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(German tunken, to dip)
A Protestant sect thus named from its distinctive baptismal rite. They are also called "Dunkards", "Dunkers", "Brethren", and "German Baptists". This last appellation designates both their national origin and doctrinal relationship. In addition to their admission of the teaching of the Baptists, they hold the following distinctive beliefs and practices. In the administration of baptism the candidate is required to kneel in the water and is dipped forward three times, in recognition of the three Persons of the Trinity. Communion after the manner of the primitive church is administered in the evening; it is preceded by the love-feast or agape, and followed by the kiss of charity. On certain occasions they also perform the rite of foot-washing. Their dress is characterized by unusual simplicity. They refuse to take oaths, to bear arms, and, in so far as possible, to engage in lawsuits. Their foundation was due to a desire of restoring primitive Christianity, and dates back to 1708. In that year their founder Alexander Mack (1679-1735) received believers' baptism with seven companions at Schwarzenau, in Westphalia. The little company rapidly made converts, and congregations were established in Germany, Holland, and Switzerland. As they were subjected to persecution, they all emigrated to America between the years 1719 and 1729.
The first families settled at Germantown, Pennsylvania, where a church was organized in 1723. Shortly after some members, led by Conrad Beissel who contended that the seventh day ought to be observed as the Sabbath, seceded and formed the "Seventh Day Baptists" (German; membership in 1911, 250). The Tunkers, nevertheless, prospered and, in spite of set-backs caused by the Revolutionary and Civil Wars, spread from Pennsylvania to many other states of the Union, and to Canada. Foreign missionary work and the foundation of educational institutions were inaugurated in the decade 1870-1880. About the same time the demands for the adoption of a more progressive and liberal church policy became more and more insistent, and in 1881-82 led to division. Two extreme parties, "the Progressives" and the "Old Order Brethren", separated from the main body, which henceforth was known as the "Conservative Tunkers". These obey the annual conference as the central authority, and have a ministry composed of bishops or elders, ministers, and deacons. They maintain schools in various states, own a printing plant at Elgin, Illinois, and publish the "Gospel Messenger" as their official organ. (Membership, 3006 ministers, 880 churches, 100,000 communicants.) The Progressives hold that the decisions of the annual conference do not bind the individual conscience, that its regulations concerning plain attire need not be observed, and that each congregation shall independently administer its own affairs. (Statistics, 186 ministers, 219 churches, 18,607 communicants.) The Old Order Brethren are unalterably attached to the old practices; they are opposed to high schools, Sunday schools, and missionary activity; they have still, according to the long prevalent custom of the sect, an unsalaried ministry and are extremely plain in dress. (228 ministers; 75 churches; 4000 communicants.)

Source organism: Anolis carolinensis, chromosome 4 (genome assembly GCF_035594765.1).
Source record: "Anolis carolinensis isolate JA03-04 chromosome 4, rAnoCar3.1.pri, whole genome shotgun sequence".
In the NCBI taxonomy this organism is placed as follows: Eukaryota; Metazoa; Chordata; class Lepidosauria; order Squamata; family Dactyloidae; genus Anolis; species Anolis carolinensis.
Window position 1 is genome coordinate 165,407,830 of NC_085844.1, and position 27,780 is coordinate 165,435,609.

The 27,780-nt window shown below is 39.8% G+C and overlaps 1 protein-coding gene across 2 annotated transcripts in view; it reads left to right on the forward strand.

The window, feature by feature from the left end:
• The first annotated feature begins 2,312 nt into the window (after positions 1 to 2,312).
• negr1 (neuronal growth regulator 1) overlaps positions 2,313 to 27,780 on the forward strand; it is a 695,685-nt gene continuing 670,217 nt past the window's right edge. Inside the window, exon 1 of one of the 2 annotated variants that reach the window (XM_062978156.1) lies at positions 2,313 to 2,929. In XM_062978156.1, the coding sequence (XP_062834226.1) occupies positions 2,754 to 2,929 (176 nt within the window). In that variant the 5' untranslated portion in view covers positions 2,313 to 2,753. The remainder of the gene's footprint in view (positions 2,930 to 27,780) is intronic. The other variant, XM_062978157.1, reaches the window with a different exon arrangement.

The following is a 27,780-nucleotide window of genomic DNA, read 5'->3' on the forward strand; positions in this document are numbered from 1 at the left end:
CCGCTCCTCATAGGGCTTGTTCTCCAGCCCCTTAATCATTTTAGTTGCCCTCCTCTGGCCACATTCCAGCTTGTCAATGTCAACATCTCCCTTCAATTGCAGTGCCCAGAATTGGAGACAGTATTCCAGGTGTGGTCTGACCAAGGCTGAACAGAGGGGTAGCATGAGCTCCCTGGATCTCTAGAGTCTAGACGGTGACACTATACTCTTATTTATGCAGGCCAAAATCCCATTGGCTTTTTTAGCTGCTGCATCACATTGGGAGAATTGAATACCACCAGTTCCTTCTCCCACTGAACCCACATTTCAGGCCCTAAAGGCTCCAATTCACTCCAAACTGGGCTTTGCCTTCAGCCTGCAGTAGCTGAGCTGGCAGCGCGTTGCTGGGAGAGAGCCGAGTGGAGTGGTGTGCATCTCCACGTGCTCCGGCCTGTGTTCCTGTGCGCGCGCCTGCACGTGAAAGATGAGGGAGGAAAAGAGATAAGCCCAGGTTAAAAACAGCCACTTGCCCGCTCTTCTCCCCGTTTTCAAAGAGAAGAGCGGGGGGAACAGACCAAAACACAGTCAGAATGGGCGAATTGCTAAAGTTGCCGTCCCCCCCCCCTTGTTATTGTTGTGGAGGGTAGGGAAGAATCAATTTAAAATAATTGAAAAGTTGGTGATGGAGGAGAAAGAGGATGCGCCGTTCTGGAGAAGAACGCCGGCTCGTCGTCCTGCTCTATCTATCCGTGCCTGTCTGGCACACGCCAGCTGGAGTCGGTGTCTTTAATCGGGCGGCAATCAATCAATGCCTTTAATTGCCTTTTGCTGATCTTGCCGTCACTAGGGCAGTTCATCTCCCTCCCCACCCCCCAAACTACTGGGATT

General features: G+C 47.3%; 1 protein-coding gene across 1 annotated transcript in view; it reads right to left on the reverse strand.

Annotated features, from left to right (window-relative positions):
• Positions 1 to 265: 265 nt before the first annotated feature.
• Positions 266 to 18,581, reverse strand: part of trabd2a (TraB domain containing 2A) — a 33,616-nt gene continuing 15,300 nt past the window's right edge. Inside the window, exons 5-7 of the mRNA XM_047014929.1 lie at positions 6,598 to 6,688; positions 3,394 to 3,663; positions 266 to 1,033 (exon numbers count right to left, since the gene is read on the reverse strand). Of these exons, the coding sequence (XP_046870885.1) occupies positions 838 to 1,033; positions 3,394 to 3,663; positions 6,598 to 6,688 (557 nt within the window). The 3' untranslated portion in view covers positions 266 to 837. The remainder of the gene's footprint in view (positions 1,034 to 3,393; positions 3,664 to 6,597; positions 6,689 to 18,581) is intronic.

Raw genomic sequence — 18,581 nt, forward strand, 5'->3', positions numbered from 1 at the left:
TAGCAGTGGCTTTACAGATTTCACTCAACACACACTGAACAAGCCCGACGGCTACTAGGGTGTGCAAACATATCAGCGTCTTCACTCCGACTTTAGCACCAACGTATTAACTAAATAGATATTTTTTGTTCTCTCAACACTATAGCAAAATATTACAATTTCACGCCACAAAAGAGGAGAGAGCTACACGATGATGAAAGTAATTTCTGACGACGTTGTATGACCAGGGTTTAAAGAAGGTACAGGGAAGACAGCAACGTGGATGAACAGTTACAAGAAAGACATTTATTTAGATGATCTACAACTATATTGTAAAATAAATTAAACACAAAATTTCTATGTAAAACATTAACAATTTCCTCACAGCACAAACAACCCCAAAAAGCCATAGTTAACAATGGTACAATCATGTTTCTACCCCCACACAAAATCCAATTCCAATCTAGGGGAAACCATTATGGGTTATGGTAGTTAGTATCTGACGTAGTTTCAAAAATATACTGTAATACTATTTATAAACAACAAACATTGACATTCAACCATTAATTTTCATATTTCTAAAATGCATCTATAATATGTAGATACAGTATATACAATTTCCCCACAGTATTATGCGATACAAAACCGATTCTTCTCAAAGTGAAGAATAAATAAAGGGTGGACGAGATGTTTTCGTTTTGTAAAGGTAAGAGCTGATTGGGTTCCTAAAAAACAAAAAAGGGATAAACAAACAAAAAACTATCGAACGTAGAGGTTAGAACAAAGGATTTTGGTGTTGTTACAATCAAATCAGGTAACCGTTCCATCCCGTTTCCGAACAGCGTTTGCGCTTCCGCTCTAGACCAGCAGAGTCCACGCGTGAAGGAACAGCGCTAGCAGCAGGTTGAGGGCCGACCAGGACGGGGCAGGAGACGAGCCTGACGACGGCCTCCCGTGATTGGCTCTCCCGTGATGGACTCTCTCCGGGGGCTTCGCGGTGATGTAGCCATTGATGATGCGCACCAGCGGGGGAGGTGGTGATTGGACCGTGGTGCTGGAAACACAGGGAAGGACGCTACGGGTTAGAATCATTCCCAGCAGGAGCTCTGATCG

The statistics throughout are those of CARROLL in Christian Advocate (New York, 26 Jan., 1911). Beside the minutes of the Annual Meeting, consult on the doctrine: MACK, A Plain View of the Rites and Ordinances of the House of God (Mt. Morris, 1888), and MILLER, Doctrine of the Brethren Defended (Indianapolis, 1876); BRUMBAUGH, History of the German Baptist Brethren in Europe and America (Elgin, 1899); FALKENSTEIN, History of the German Baptist Brethren Church (Lancaster, 1901); HOLSINGER, History of the Tunkers and the Brethren Churches (Oakland, 1901); GILLEN, The Dunkers (New York, 1906).